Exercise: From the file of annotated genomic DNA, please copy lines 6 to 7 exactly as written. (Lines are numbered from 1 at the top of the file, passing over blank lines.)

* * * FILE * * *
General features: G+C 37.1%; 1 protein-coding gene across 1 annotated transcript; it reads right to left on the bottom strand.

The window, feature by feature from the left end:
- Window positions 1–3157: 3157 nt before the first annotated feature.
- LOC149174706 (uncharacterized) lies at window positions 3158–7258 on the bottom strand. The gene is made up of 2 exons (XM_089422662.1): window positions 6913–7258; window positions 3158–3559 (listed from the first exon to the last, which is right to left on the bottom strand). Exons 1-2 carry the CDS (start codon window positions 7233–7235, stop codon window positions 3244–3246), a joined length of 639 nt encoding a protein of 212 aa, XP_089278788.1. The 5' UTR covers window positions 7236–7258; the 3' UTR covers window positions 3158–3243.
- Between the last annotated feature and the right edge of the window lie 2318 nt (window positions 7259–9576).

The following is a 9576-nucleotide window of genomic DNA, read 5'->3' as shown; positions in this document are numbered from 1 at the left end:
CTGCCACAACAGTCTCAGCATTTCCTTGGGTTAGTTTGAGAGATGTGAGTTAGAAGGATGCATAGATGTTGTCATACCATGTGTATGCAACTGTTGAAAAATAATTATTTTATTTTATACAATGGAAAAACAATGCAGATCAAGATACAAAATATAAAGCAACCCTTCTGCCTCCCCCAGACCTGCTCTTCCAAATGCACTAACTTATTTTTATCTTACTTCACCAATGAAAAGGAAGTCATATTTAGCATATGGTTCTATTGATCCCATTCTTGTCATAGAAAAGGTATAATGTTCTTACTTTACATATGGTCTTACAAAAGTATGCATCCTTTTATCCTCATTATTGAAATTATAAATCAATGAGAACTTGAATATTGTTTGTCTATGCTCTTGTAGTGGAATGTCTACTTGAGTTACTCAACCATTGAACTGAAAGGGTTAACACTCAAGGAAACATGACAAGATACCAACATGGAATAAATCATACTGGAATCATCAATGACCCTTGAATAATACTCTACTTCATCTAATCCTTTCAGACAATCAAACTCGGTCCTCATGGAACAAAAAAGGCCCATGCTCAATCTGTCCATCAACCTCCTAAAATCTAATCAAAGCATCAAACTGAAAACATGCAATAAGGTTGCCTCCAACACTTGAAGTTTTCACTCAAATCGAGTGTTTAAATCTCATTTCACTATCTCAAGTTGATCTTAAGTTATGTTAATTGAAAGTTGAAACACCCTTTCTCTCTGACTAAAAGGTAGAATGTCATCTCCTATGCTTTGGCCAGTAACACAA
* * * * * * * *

The following is a 9576-nucleotide window of genomic DNA, read 5'->3' as shown; positions in this document are numbered from 1 at the left end:
CTGCCACAACAGTCTCAGCATTTCCTTGGGTTAGTTTGAGAGATGTGAGTTAGAAGGATGCATAGATGTTGTCATACCATGTGTATGCAACTGTTGAAAAATAATTATTTTATTTTATACAATGGAAAAACAATGCAGATCAAGATACAAAATATAAAGCAACCCTTCTGCCTCCCCCAGACCTGCTCTTCCAAATGCACTAACTTATTTTTATCTTACTTCACCAATGAAAAGGAAGTCATATTTAGCATATGGTTCTATTGATCCCATTCTTGTCATAGAAAAGGTATAATGTTCTTACTTTACATATGGTCTTACAAAAGTATGCATCCTTTTATCCTCATTATTGAAATTATAAATCAATGAGAACTTGAATATTGTTTGTCTATGCTCTTGTAGTGGAATGTCTACTTGAGTTACTCAACCATTGAACTGAAAGGGTTAACACTCAAGGAAACATGACAAGATACCAACATGGAATAAATCATACTGGAATCATCAATGACCCTTGAATAATACTCTACTTCATCTAATCCTTTCAGACAATCAAACTCGGTCCTCATGGAACAAAAAAGGCCCATGCTCAATCTGTCCATCAACCTCCTAAAATCTAATCAAAGCATCAAACTGAAAACATGCAATAAGGTTGCCTCCAACACTTGAAGTTTTCACTCAAATCGAGTGTTTAAATCTCATTTCACTATCTCAAGTTGATCTTAAGTTATGTTAATTGAAAGTTGAAACACCCTTTCTCTCTGACTAAAAGGTAGAATGTCATCTCCTATGCTTTGGCCAGTAACACAA